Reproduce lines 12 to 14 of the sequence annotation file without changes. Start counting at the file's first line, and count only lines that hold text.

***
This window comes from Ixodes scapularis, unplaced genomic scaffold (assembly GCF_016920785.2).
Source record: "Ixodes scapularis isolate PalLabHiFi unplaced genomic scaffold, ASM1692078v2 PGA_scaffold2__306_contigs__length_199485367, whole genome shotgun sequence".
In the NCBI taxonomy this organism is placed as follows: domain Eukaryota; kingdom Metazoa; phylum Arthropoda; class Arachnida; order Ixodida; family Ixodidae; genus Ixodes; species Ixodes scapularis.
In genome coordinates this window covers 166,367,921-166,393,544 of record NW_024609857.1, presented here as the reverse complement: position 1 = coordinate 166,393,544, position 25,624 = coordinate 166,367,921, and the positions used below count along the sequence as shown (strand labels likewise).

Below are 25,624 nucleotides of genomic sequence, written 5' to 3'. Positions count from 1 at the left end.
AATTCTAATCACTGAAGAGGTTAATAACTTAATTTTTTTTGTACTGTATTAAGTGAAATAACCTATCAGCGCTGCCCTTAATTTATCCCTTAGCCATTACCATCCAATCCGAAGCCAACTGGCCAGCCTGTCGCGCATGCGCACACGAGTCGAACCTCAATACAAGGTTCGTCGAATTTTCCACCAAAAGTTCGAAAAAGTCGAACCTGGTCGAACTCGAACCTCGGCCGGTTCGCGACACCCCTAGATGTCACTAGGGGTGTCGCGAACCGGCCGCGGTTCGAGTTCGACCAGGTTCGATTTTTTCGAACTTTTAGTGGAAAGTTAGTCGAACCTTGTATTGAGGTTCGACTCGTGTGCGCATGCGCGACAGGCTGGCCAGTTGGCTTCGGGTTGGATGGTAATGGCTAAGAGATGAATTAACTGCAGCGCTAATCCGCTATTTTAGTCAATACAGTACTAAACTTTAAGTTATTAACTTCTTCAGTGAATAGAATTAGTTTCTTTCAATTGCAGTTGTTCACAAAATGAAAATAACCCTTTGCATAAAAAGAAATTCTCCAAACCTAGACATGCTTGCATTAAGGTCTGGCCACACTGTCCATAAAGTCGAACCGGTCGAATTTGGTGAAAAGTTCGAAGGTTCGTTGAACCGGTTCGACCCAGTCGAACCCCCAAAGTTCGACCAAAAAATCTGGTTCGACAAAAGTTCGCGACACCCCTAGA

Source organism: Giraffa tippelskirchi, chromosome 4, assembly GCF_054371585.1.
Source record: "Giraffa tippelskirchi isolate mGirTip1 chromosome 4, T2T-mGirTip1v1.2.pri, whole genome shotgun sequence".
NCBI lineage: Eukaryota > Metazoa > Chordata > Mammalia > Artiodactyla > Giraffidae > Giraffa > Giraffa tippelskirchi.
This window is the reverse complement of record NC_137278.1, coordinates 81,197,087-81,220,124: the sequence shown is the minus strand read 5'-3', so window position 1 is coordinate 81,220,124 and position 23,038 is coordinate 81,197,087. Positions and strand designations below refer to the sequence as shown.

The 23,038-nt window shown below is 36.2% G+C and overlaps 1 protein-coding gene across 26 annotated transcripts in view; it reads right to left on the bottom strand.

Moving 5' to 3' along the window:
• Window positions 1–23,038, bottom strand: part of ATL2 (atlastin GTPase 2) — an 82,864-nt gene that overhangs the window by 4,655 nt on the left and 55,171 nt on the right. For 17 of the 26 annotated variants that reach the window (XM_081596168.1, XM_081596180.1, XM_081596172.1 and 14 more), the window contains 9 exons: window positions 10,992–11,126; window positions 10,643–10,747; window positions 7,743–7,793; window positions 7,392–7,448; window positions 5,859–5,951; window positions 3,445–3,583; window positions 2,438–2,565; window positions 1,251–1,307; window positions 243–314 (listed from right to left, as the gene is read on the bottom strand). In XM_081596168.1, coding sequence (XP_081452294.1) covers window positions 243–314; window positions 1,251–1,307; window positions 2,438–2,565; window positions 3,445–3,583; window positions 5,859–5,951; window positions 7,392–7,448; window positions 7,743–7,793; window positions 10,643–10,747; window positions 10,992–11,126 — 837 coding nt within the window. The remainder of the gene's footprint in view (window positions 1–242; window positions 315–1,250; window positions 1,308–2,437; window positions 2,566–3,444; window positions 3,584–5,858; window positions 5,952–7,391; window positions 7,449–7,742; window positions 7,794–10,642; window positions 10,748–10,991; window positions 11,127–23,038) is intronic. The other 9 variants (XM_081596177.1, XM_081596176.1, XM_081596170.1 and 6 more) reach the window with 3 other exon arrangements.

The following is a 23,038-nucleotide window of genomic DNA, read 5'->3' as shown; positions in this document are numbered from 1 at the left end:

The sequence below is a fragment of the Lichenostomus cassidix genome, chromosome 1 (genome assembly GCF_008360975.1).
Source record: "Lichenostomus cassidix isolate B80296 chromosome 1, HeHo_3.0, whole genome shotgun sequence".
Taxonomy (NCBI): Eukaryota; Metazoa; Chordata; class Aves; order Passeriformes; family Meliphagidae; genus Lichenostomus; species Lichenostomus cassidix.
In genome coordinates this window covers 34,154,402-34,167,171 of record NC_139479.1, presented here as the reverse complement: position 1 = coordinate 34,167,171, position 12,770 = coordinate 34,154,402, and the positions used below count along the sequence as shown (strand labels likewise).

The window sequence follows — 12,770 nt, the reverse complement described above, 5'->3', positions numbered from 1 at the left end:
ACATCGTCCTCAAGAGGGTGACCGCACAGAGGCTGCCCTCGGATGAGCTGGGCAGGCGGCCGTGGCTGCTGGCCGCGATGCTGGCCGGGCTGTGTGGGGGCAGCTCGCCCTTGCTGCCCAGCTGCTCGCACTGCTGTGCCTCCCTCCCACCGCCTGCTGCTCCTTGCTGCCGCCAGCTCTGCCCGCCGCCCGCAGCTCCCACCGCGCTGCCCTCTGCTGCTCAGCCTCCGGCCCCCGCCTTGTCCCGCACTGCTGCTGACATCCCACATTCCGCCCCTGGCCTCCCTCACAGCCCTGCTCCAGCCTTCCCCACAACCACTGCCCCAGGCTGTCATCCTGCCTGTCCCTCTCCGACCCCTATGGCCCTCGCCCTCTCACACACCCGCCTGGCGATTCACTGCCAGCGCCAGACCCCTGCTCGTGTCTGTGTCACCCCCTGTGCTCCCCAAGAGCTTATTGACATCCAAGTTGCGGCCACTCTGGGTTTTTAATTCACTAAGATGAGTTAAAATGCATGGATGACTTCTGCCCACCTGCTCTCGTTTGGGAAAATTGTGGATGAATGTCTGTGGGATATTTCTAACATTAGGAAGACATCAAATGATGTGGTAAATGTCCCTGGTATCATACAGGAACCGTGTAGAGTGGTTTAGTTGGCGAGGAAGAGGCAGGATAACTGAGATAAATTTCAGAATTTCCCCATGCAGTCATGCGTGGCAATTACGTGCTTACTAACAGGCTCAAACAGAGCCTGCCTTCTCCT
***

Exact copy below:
Moving 5' to 3' along the window:
• Window positions 1–23,038, bottom strand: part of ATL2 (atlastin GTPase 2) — an 82,864-nt gene that overhangs the window by 4,655 nt on the left and 55,171 nt on the right. For 17 of the 26 annotated variants that reach the window (XM_081596168.1, XM_081596180.1, XM_081596172.1 and 14 more), the window contains 9 exons: window positions 10,992–11,126; window positions 10,643–10,747; window positions 7,743–7,793; window positions 7,392–7,448; window positions 5,859–5,951; window positions 3,445–3,583; window positions 2,438–2,565; window positions 1,251–1,307; window positions 243–314 (listed from right to left, as the gene is read on the bottom strand). In XM_081596168.1, coding sequence (XP_081452294.1) covers window positions 243–314; window positions 1,251–1,307; window positions 2,438–2,565; window positions 3,445–3,583; window positions 5,859–5,951; window positions 7,392–7,448; window positions 7,743–7,793; window positions 10,643–10,747; window positions 10,992–11,126 — 837 coding nt within the window. The remainder of the gene's footprint in view (window positions 1–242; window positions 315–1,250; window positions 1,308–2,437; window positions 2,566–3,444; window positions 3,584–5,858; window positions 5,952–7,391; window positions 7,449–7,742; window positions 7,794–10,642; window positions 10,748–10,991; window positions 11,127–23,038) is intronic. The other 9 variants (XM_081596177.1, XM_081596176.1, XM_081596170.1 and 6 more) reach the window with 3 other exon arrangements.

The following is a 23,038-nucleotide window of genomic DNA, read 5'->3' as shown; positions in this document are numbered from 1 at the left end: